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More than 4,800 held as Russian police clamp down on protests

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Protesters oppose riot police during a rally in support of jailed Russian opposition leader Alexei Navalny in Saint Petersburg on Sunday. AFP

More than 4,800 held as Russian police clamp down on protests

Police detained more than 4,800 people across Russia and blocked off the centre of Moscow on January 31 in a massive clampdown on protests demanding the release of jailed Kremlin critic Alexei Navalny.

Thousands of protesters defied government warnings to rally from Vladivostok to Saint Petersburg in a second weekend of mass demonstrations over the arrest of President Vladimir Putin’s most prominent opponent.

Navalny was detained at a Moscow airport in mid-January after flying back to Russia from Germany where he was recovering from an August poisoning that he blames on the Kremlin.

The 44-year-old anti-corruption campaigner is being held in a Moscow detention centre and faces years of potential jail time in several different criminal cases, despite calls from Western governments for his release.

In moves not seen for years in Moscow, authorities locked down the centre of the capital on January 31, with hundreds of police lining the streets, central Metro stations closed and restrictions on the movements of pedestrians.

Protesters who had hoped to gather outside the headquarters of the Federal Security Service (FSB) were instead scattered to various parts of the city as organisers made last-minute changes in locations.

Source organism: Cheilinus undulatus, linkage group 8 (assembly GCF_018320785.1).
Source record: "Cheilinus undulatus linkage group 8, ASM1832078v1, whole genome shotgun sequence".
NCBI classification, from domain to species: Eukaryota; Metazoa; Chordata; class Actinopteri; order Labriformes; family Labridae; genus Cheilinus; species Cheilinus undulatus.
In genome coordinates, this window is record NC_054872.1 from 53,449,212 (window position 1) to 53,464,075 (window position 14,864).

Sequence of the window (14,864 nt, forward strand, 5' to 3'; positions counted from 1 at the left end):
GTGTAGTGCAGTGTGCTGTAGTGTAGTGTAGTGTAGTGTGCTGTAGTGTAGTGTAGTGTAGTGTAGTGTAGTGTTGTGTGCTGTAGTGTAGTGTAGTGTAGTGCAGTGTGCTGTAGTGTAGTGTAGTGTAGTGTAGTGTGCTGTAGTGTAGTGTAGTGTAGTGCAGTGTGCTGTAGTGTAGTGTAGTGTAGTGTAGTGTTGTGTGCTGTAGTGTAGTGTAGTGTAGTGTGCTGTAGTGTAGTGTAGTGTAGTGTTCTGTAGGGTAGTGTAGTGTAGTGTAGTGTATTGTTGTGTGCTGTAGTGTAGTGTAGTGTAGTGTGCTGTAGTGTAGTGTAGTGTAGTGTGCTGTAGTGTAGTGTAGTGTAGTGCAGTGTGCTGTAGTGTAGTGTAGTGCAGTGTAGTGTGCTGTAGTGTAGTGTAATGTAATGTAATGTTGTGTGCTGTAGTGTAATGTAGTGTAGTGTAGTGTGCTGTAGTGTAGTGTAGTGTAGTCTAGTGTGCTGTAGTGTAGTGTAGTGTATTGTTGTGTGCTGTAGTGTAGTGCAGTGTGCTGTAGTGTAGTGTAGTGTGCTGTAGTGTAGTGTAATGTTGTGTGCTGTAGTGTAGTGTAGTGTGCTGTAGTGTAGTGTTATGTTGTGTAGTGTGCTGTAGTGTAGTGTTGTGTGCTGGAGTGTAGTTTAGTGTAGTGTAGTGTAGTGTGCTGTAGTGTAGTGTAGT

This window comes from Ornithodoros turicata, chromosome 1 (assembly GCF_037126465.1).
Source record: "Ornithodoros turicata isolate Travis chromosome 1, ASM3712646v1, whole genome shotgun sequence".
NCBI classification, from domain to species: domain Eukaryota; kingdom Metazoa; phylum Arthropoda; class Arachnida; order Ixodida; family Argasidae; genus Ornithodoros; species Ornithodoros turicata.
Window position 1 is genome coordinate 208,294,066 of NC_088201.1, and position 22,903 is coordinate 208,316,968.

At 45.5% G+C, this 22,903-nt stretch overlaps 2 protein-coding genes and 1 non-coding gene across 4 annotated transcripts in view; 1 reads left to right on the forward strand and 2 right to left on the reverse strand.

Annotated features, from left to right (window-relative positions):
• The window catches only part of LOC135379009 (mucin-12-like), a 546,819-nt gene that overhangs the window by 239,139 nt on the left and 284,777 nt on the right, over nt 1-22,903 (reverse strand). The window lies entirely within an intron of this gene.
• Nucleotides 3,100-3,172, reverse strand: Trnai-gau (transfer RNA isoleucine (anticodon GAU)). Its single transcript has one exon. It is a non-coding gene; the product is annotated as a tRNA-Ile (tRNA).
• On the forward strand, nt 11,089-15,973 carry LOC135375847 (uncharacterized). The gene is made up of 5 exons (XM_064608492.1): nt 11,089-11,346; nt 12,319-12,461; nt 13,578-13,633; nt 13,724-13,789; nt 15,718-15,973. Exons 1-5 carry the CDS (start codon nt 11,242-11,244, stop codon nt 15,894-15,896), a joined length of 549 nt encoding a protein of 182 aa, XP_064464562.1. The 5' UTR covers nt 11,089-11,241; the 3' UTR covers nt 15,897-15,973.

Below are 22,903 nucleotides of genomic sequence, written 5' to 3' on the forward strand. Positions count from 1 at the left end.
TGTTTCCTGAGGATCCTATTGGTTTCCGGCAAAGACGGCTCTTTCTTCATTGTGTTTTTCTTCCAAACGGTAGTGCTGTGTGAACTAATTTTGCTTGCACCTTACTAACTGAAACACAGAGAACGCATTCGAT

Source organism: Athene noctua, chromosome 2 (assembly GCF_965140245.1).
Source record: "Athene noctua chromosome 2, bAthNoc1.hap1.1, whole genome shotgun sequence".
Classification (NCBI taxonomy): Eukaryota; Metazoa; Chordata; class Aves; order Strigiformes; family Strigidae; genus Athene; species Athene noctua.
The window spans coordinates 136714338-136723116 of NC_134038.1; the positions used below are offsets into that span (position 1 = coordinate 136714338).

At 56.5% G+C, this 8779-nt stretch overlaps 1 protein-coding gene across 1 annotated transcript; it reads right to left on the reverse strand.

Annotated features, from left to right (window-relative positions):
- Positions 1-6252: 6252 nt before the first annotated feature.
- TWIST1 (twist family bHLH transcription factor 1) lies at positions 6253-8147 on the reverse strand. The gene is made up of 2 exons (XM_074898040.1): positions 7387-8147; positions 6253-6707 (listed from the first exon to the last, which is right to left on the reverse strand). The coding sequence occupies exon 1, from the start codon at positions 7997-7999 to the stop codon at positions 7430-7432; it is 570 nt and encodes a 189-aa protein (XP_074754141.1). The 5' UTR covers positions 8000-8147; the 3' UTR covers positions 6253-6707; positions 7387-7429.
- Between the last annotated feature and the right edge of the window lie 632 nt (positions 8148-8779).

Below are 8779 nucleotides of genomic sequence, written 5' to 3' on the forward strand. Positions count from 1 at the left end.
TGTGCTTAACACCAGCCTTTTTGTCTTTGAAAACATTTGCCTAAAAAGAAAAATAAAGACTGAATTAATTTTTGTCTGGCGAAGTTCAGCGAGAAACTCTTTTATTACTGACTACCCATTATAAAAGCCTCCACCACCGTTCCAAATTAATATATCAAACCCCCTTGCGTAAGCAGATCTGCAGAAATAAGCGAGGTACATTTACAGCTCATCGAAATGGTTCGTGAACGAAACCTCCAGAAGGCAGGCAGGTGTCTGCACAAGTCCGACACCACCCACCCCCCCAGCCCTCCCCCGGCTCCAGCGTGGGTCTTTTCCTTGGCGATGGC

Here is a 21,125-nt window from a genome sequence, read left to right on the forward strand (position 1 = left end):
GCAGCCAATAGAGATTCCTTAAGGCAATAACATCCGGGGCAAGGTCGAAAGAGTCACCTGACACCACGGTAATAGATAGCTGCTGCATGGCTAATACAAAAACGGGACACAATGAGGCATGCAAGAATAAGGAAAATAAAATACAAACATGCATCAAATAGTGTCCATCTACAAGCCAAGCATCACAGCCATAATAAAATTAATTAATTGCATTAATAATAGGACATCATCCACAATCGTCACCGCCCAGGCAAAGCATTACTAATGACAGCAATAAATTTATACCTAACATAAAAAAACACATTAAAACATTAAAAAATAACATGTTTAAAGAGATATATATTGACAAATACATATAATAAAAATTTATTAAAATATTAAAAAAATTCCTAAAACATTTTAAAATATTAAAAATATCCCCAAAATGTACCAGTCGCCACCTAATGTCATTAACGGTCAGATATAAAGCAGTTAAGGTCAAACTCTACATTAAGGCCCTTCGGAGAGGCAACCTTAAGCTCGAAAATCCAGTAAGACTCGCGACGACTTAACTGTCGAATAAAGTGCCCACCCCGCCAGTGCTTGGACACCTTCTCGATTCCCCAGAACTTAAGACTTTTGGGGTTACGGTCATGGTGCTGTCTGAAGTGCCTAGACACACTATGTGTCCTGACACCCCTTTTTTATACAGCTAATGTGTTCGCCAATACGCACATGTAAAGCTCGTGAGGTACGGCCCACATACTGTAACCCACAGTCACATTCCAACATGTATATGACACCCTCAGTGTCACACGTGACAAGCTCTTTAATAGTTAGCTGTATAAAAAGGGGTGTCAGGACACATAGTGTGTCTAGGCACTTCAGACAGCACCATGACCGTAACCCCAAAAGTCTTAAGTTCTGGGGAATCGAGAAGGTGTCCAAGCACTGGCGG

AFP journalists saw dozens of protesters detained and taken into police vans.

Several thousand were seen marching throughout the city centre, but it was unclear amid the chaos how many people took part in the demonstration.

Independent monitor OVD-Info said at least 4,818 people had been detained across the country, after reporting more than 4,000 detentions during similar protests on January 23.

It said at least 1,365 were detained in Moscow and 962 in Saint Petersburg, as well as 82 journalists across the country.

US Secretary of State Antony Blinken on Twitter condemned “the persistent use of harsh tactics against peaceful protesters and journalists by Russian authorities for a second week straight”.

The Russian foreign ministry hit back, accusing the US of “gross interference” in its affairs and of using “online platforms controlled by Washington” to promote the protests.

EU foreign policy chief Josep Borrell also said he deplored the “widespread detentions and disproportionate use of force” against protesters and journalists.

“Russia needs to comply with its international commitments,” he added in a tweet.

Protesters chanted “Freedom!” and “Putin is a thief!” as they marched through Moscow, braving bitter cold and snow.

Several hundred protesters eventually gathered outside the Matrosskaya Tishina prison where Navalny is being held. Dozens were detained outside the complex.

“It’s almost embarrassing that the state is so afraid of us,” 31-year-old protester Elisaveta Dementieva said at the Moscow demonstration.

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